Mac How do I go from programming in Objective-C to coding in C?

moonman239

macrumors 68000
Original poster
Mar 27, 2009
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I use Objective-C for iPhone app development. Now, I want to tackle C so that I can build modules for Python. How do I go about doing this?
 

Sydde

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Aug 17, 2009
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You just need to study up a bit on procedural C (or C++) and read up a bit on how to structure Python modules – like here, or search a bit on your own.

Procedural C is a bit more terse than Objective-C, which can make it harder to read if you are not used to it, but it is not really an enormous leap. Not having ivars may also take a little getting used to.
 

subsonix

macrumors 68040
Feb 2, 2008
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I use Objective-C for iPhone app development. Now, I want to tackle C so that I can build modules for Python. How do I go about doing this?
Get some books, K&R old but classic, C in a nutshell (O'Reilly) is good and cover C99. Also get hold of the standard, or at least a draft version to consult in moments of doubt. Then write and read lots of code, especially pointer and memory allocation intensive code to get that down, data structures, trees, queues, graphs etc. involves a lot of that if you do it in C.
 

firewood

macrumors 604
Jul 29, 2003
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Silicon Valley
You might be coding in C already.

Objective C is a strict superset of C. Just use Objective C, without using classes, objects and methods, and you will be using C. Then put the code in .c files instead of .m files, and you're done.

You can do almost the same things in C as in (manually memory managed) Objective C by using structs and passing them around as explicit function parameters (instead of as the hidden parameters in Obj C methods).

But have you checked into coding Python modules in Objective C?
 

hhas

macrumors regular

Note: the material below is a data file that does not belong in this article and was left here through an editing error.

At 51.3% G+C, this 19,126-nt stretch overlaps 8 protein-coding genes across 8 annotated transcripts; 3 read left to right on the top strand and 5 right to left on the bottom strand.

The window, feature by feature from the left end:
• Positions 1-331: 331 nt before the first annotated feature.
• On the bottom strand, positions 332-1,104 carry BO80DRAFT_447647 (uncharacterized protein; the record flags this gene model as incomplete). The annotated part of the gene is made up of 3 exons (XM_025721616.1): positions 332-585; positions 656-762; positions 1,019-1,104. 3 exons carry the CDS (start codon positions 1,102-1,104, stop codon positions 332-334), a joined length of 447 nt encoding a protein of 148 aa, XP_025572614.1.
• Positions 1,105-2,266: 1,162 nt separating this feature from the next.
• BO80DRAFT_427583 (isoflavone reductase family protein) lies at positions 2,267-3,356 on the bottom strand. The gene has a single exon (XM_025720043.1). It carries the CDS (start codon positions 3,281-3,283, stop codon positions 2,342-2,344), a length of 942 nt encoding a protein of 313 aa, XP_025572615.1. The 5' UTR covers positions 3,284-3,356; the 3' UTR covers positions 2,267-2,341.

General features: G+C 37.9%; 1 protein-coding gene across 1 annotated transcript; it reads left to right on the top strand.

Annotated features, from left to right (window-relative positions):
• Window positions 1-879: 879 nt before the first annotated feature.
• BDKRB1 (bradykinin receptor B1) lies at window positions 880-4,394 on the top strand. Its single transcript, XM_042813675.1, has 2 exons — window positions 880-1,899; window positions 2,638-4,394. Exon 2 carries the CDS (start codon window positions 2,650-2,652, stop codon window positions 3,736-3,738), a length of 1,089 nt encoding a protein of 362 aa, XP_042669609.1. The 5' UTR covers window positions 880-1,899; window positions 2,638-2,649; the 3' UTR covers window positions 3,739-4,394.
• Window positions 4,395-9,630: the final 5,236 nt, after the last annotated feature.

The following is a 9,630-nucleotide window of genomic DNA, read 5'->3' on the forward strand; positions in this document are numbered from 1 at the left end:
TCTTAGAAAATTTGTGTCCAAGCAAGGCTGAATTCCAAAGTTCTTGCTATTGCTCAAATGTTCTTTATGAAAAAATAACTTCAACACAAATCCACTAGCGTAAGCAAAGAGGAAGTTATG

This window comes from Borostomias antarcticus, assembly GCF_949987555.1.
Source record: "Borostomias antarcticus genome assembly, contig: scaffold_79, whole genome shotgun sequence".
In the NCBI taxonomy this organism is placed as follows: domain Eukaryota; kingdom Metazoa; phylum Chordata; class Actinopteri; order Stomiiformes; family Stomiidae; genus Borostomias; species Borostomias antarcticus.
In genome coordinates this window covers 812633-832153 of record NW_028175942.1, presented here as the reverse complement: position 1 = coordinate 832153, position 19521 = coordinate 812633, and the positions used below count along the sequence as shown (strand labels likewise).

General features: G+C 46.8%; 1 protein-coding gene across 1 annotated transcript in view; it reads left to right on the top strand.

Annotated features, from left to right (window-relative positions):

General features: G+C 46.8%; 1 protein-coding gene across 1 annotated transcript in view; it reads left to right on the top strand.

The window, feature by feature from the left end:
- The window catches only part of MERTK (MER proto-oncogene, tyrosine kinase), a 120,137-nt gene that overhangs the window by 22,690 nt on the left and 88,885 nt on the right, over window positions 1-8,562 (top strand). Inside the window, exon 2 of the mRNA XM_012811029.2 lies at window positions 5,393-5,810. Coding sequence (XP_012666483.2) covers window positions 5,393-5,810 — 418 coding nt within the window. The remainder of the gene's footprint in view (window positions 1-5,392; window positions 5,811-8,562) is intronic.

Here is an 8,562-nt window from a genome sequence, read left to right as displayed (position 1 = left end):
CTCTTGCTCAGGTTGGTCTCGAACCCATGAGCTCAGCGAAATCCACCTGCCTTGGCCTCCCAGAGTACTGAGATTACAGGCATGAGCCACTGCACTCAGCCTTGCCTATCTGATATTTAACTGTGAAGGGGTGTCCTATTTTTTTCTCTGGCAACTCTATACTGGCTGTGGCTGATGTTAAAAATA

Oct 15, 2007
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Get some books, K&R old but classic, C in a nutshell (O'Reilly) is good and cover C99.
I'd avoid reading K&R: its coverage of C is frankly naive. You want something that isn't afraid to dissect C's many warts and shortcomings and discuss how best to work around them in real-world use.

Honestly, if the OP already knows ObjC then the main task is learn their way around Python's C API. There's no need to muck around with malloc/free and other clunky C-isms unless you're wrapping C libraries that require their use.

Alternatively, OP might want to consider sticking with ObjC, and just use PyObjC to access ObjC frameworks directly from Python. Not sure if PyObjC works on iOS, but it's a mature and capable technology, fully supported on OS X, and even included in OS X's own Python 2.x as standard.
 

subsonix

macrumors 68040
Feb 2, 2008
3,551
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I'd avoid reading K&R: its coverage of C is frankly naive. You want something that isn't afraid to dissect C's many warts and shortcomings and discuss how best to work around them in real-world use.
Sure, and that's why I said books, plural, it's still a good book to have read imho.

Honestly, if the OP already knows ObjC then the main task is learn their way around Python's C API. There's no need to muck around with malloc/free and other clunky C-isms unless you're wrapping C libraries that require their use.
Yeah, but that's just the interface, all implementation will be in C. Since the OP asked assumably there is a need for it and although you're indirectly using C from Obj-C it's not really the same if you drop all statements using [] and @. So if you want to get up to speed on the parts of C that's not really used from Obj-C normally, I think it's a good idea to focus on those exact parts.
 

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